I’ve had a long association with Gainsborough, my children went to school there, most of my local shopping gets done there and Gainsborough Riverside Regeneration was a major part of my life for several years in the 1990s. I was therefore happy to offer Globe’s help when a conversation with ex-colleague and friend Charles Cook at the Lincolnshire Co-operative Development Agency touched on a long established local institution – Gainsborough Adventure Playground. Like many community and voluntary organisations, the Gainsborough Adventure Playground Association – to give it its full name – is feeling squeezed between reducing public sector finance, limited availability of grants and a rather dismal local economic and employment climate. The effect is that they need to ‘prove their worth’ to people other than the children and parents they work with.
The Playground, which serves areas that are still amongst the 10% most deprived in England has done most of the things you might reasonably expect of it and more; it delivers Sure Start Services, it provides a fee generating nursery; it uses its spare capacity to generate extra income by running special events for local children and providing CAB advice surgeries and similar provisions for the many parents who gravitate towards the centre. But, it still does what it set out to do back in the early 1970s, it provides a free supervised play environment where local children can drop in to experience a safe, managed, stretching and supportive play environment – something not necessarily available to all of the children in the local area.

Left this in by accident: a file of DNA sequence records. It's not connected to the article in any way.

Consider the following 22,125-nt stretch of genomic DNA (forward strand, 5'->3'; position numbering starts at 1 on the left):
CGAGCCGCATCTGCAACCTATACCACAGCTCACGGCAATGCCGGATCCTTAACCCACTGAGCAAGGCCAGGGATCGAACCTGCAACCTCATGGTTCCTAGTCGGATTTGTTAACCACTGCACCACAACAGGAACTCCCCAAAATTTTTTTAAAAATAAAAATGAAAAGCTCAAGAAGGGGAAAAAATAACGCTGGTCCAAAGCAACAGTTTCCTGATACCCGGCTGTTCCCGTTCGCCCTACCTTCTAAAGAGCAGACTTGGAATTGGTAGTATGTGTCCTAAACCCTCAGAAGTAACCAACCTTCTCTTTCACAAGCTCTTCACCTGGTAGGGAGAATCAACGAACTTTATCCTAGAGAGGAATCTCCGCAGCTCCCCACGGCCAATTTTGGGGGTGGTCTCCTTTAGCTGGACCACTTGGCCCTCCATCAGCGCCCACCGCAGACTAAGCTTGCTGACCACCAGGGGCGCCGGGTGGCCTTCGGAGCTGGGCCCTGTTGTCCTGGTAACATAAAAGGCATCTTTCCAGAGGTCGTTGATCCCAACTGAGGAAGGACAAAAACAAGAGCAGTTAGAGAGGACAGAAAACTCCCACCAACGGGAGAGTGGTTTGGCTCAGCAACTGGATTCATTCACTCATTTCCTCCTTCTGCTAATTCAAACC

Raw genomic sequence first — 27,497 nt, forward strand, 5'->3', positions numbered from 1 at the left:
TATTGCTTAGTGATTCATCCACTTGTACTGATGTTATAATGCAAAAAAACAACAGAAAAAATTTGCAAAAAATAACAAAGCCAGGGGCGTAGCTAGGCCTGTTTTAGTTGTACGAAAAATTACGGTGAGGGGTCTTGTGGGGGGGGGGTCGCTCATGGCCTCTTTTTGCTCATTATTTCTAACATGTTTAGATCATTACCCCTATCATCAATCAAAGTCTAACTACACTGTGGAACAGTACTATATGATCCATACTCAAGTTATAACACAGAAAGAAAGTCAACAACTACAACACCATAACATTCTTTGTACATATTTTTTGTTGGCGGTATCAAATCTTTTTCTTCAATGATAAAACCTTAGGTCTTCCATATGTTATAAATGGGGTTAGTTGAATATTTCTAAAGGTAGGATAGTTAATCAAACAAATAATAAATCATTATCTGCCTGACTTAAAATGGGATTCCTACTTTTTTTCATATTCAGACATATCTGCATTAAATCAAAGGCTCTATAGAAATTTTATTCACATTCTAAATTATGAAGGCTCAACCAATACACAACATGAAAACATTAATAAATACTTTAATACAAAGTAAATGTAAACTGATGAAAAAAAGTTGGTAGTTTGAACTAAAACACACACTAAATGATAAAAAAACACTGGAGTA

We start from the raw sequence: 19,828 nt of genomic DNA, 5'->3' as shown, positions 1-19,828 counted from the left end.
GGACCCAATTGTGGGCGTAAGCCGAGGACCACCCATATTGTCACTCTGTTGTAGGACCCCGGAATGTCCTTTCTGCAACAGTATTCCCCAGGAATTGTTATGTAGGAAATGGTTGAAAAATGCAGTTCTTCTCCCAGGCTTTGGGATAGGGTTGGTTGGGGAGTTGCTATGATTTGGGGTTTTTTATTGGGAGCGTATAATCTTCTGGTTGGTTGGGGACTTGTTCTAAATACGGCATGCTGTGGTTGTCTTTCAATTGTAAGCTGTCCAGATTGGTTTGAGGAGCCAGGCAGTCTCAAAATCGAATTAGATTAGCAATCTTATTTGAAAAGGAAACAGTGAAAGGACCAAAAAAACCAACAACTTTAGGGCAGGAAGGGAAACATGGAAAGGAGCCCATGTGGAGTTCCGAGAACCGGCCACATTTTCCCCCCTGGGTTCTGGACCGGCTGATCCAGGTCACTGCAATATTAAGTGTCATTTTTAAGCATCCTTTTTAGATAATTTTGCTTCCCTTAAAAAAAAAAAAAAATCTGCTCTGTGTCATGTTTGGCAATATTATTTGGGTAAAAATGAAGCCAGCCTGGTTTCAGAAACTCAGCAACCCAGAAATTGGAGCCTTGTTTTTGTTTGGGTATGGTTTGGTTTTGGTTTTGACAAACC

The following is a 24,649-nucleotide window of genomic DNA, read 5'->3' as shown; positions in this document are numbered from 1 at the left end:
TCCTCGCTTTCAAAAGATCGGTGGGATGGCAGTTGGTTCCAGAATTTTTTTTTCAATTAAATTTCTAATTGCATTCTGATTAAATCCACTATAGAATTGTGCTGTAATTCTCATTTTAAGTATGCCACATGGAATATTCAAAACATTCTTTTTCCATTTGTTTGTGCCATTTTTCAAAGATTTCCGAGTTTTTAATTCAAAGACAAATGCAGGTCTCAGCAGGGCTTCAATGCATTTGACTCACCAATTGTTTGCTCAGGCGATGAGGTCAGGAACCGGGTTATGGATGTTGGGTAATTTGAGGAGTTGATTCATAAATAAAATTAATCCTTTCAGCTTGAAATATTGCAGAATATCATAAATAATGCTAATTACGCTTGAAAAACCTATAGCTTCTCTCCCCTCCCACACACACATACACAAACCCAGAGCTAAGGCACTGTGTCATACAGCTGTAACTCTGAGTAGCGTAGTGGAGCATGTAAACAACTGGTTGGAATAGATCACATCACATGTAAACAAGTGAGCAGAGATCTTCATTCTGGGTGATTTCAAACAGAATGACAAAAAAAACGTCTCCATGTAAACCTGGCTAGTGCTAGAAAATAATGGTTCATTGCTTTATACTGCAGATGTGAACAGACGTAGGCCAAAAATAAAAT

The Playground Association wants to demonstrate to funders the views of the local and wider community, as well as the benefits (soft outcomes) to the children and parents who use the facility. I know from my own experience, managing and being a board member for a number of community organisations how difficult it is sometimes to demonstrate the value placed on the work being done and how much time it takes to maintain a funding regime. That’s where Globe was able to help, the Playground wants to survey its local community and we are very good at this survey malarkey having regularly undertaken survey and interview based research for our clients over the last five years. The initial idea was to make access to our licensed on-line survey software available to the Association but a couple of phone calls and one meeting later, having found out how far the Playground has evolved since my previous dealings with it, our Business Manager Lizzy (who has led large pan-UK and national surveys as well as smaller community research projects) volunteered her time to help re-draft a questionnaire, manage the survey, set up on-line and social media links and analyse the data. Globe’s work will be independent and delivered under our quality management process as part of our commitment to social responsibility. If the results reflect a positive view and the Playground is perceived to have wider social and community benefits, let’s hope that the survey will help potential funders to rally round and ensure that free and open access for children using the playground continues to be supported in an area that, despite considerable progress, still faces the on-going challenges of addressing deprivation.